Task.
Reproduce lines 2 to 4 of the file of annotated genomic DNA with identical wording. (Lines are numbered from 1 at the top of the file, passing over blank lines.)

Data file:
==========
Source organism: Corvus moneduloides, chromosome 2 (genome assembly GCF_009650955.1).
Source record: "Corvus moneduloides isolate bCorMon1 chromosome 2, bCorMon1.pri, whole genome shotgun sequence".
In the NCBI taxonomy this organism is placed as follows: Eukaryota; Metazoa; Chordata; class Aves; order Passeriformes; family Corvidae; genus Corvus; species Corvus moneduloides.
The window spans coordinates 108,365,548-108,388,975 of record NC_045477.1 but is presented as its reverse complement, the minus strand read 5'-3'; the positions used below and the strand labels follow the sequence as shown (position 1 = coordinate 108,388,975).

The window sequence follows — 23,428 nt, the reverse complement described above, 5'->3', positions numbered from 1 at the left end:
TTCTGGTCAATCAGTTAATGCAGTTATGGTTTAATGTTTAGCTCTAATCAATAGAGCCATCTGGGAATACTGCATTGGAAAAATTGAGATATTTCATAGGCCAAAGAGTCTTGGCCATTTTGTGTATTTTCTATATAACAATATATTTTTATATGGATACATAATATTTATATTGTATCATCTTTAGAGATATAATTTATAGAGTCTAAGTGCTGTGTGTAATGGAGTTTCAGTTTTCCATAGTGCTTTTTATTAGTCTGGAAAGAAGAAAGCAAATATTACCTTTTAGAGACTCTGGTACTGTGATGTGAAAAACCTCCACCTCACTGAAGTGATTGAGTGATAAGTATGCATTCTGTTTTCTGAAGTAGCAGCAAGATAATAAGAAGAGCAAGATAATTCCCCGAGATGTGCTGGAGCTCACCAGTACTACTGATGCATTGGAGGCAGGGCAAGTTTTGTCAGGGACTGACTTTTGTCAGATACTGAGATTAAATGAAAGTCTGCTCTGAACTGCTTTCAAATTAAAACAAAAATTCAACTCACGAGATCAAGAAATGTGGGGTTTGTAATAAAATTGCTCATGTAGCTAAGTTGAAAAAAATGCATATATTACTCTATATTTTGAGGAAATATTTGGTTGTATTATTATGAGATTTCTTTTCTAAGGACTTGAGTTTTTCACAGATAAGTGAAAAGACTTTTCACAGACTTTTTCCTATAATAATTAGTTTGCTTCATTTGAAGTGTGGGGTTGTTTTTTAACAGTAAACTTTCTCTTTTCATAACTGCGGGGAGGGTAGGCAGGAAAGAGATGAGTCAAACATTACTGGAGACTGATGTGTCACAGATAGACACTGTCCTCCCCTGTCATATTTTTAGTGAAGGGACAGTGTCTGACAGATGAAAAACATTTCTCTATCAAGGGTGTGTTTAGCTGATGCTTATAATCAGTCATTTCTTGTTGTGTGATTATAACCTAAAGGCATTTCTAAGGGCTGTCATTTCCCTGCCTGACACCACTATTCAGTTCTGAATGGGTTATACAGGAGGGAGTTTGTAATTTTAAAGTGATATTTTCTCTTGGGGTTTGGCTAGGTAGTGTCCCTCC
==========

Source record: "Corvus moneduloides isolate bCorMon1 chromosome 2, bCorMon1.pri, whole genome shotgun sequence".
In the NCBI taxonomy this organism is placed as follows: Eukaryota; Metazoa; Chordata; class Aves; order Passeriformes; family Corvidae; genus Corvus; species Corvus moneduloides.
The window spans coordinates 108,365,548-108,388,975 of record NC_045477.1 but is presented as its reverse complement, the minus strand read 5'-3'; the positions used below and the strand labels follow the sequence as shown (position 1 = coordinate 108,388,975).